Former Ph.D. student Al George described Lam’s personality as “serious but fun,” and said he appreciated Lam’s encouragement when he encountered a difficult mathematical problem in his research and had to translate an article from French in order to solve it. George, who now directs graduate studies in systems engineering at Cornell University, said that Lam enriched graduate education by organizing the “Grand Canonical Ensemble” (inspired by a term from statistical mechanics), an informal group of students who gathered regularly to discuss current topics in science and engineering.
Charles Berman, another former graduate student, also recalled a moment when he was struggling with a research question. Lam suggested that Berman go back to the first page of his work to look for mistakes — “and he was right,” said Berman, a senior research scientist at Propulsion Science and Technology in Langhorne, Pennsylvania. Berman said that Lam “made my career” by helping him land his first job at Boeing Scientific Research Laboratories.
“He was always there [for students], and not just for his own students,” said William Sirignano, who earned his Ph.D. at Princeton in 1964 and was later Lam’s colleague on the Princeton faculty. This quality, he said, is “quite unique among academics — to give time to other people’s graduate students so freely. When I became a young faculty member I thought of Harvey as a role model, as someone who was there to support lots of other young people,” added Sirignano, now the Henry Samueli Endowed Chair in Engineering at the University of California-Irvine.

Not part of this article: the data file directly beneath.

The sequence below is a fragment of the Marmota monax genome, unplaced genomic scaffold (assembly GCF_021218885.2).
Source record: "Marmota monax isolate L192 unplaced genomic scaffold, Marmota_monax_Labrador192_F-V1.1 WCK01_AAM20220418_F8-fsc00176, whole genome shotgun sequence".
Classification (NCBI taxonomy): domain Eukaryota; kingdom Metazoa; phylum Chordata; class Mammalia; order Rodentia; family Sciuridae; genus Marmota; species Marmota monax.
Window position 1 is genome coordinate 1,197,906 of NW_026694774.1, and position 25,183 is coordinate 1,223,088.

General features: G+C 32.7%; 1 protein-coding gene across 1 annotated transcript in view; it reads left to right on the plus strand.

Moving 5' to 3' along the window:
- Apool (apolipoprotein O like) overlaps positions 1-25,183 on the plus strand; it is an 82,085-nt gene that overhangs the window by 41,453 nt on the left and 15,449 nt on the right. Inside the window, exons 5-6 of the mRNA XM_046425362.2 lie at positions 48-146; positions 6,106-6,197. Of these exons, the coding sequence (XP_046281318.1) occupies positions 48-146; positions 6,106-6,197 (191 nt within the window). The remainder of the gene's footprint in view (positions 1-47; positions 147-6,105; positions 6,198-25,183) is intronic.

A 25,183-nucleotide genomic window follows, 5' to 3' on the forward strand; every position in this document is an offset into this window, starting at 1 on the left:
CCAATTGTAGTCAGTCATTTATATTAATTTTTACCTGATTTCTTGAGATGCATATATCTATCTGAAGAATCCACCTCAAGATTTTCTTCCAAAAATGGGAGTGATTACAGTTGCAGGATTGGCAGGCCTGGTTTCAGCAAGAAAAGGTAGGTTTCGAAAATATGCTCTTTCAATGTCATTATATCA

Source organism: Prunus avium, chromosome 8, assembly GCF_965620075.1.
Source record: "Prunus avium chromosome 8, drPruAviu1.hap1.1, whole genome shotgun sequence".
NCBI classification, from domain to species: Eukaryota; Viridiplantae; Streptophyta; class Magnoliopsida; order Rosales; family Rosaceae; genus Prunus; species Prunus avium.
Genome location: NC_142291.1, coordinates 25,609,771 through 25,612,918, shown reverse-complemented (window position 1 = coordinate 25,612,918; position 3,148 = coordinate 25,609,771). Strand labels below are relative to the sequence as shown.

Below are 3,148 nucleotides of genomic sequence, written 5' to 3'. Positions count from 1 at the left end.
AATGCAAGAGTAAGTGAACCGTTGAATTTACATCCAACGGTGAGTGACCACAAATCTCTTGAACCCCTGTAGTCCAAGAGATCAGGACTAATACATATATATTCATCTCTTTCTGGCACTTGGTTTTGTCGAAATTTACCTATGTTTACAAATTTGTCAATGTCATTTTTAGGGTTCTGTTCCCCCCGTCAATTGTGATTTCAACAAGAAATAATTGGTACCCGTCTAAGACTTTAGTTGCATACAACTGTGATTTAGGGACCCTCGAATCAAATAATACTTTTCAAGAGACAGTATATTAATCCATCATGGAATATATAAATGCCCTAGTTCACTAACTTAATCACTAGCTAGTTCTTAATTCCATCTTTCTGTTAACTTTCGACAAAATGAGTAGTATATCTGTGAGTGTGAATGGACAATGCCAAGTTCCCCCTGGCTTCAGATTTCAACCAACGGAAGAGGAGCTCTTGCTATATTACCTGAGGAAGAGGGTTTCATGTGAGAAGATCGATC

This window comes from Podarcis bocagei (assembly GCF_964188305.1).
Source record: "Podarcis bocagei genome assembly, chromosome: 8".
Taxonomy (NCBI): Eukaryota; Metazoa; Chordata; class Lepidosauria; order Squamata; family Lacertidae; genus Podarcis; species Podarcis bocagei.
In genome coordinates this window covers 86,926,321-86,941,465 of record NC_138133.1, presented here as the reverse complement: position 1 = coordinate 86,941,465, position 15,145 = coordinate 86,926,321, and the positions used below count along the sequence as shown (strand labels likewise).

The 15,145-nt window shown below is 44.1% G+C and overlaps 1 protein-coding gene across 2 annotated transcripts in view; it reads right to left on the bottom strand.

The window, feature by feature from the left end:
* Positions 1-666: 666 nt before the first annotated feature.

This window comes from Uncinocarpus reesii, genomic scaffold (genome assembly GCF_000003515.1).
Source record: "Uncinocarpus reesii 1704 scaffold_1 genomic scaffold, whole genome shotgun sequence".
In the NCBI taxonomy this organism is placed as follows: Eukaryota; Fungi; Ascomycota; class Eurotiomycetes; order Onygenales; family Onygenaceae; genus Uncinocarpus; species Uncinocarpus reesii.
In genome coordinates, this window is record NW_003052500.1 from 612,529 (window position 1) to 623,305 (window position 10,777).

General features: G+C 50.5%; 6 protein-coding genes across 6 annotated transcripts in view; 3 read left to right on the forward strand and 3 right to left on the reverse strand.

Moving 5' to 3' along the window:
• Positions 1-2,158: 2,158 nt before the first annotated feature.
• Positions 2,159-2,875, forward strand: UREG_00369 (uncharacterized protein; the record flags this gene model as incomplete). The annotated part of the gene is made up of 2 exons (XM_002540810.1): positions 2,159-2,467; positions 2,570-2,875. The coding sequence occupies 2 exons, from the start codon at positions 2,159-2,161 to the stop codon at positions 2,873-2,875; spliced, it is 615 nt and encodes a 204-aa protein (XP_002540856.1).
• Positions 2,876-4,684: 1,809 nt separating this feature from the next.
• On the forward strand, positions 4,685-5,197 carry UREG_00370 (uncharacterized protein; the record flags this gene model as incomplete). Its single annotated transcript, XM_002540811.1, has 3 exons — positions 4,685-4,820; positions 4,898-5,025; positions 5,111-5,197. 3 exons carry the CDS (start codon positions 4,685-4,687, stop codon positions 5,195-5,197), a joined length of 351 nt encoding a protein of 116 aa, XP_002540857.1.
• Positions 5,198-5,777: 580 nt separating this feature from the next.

“For many generations of graduate students, Professor Lam was the consummate mentor, being a guardian of academic excellence at the same time as being a most extraordinarily empathetic teacher,” said Alexander Smits, the Eugene Higgins Professor of Mechanical and Aerospace Engineering, Emeritus. “He built the departmental ‘interview’ process into a major component of the general examination [to qualify for Ph.D. candidacy], spending hours one-on-one with students, patiently reviewing and teaching all aspects of the graduate curriculum, not only in his areas of specialization but in many other subjects where he had deep expertise.”